Rory MacLean gave his book on Berlin the subtitle “Imagine a City.” His American publishers changed this to “Portrait of a City Through the Centuries,” which is odd because it loses the ties to MacLean’s prologue “Imagine” and epilogue “Imagine Berlin.” Further, the book is not a portrait but rather a collection of almost two dozen portraits of particular people (most of them real) who stand as exemplars of particular periods in Berlin’s history.
Before commencing with his portraits, MacLean ventures a few words on the city’s meaning:
Berlin is all about volatility. Its identity is based not on stability but on change, as wrote historian Alexandra Richie. No other city has repeatedly been so powerful, and fallen so low. No other capital has been so hated, so feared, so loved. No other place has been so twisted and torn across five centuries of conflict, from religious wars to Cold War, at the hub of Europe’s ideological struggle. (pp. 1–2)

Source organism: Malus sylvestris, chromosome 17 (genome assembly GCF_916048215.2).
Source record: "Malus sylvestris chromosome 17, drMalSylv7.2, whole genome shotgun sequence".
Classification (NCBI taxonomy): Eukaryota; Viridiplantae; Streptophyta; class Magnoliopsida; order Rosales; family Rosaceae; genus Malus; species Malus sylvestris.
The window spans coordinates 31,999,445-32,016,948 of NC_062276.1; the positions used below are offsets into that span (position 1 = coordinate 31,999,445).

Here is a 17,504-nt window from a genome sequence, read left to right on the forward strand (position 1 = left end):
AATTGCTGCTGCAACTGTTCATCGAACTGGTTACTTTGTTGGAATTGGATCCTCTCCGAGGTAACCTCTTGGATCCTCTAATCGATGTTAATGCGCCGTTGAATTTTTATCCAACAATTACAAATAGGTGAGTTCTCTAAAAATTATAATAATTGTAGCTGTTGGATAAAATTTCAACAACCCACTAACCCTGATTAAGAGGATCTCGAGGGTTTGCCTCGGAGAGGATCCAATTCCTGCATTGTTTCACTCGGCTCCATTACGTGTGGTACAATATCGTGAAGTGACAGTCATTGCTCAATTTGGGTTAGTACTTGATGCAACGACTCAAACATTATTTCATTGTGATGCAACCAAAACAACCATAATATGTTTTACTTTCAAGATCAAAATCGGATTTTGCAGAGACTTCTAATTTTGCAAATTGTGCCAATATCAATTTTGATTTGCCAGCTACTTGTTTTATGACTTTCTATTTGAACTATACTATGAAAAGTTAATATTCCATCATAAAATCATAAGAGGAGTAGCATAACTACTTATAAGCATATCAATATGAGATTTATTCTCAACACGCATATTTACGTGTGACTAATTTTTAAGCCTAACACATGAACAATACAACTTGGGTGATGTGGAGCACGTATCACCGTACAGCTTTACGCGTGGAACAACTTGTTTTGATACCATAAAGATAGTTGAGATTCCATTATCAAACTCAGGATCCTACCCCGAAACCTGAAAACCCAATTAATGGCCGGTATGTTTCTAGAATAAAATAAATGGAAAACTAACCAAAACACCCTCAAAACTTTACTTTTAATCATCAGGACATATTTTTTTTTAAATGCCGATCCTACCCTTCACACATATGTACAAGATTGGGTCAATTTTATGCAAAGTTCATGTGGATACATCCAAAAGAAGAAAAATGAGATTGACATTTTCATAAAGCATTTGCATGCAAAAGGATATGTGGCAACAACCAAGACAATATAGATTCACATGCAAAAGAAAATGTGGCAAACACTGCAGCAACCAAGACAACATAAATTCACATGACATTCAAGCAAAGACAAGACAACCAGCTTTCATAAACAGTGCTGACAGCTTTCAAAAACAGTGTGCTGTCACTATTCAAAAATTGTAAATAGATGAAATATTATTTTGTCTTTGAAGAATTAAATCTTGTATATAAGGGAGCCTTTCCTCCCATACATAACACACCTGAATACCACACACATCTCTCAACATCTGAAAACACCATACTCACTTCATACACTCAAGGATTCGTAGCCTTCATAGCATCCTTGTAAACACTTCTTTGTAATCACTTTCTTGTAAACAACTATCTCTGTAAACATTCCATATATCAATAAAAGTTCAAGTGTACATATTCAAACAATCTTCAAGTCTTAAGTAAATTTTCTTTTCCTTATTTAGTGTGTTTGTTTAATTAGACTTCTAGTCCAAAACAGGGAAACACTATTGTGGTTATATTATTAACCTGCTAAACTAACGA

Moscow would like a word. As perhaps would Rome and Tokyo, and in terms of being twisted and torn across five centuries of European struggles, certainly many cities in the continent’s central and eastern regions could give Berlin a run for the title. At any rate, MacLean has not written a comparative treatise, and the book is much better when it is particular than when it is general.
MacLean also has a personal stake. He appears in later chapters involving Marlene Dietrich and David Bowie. His engagement with Berlin started earlier, as “a teenage traveller ‘doing’ Europe.” He continues: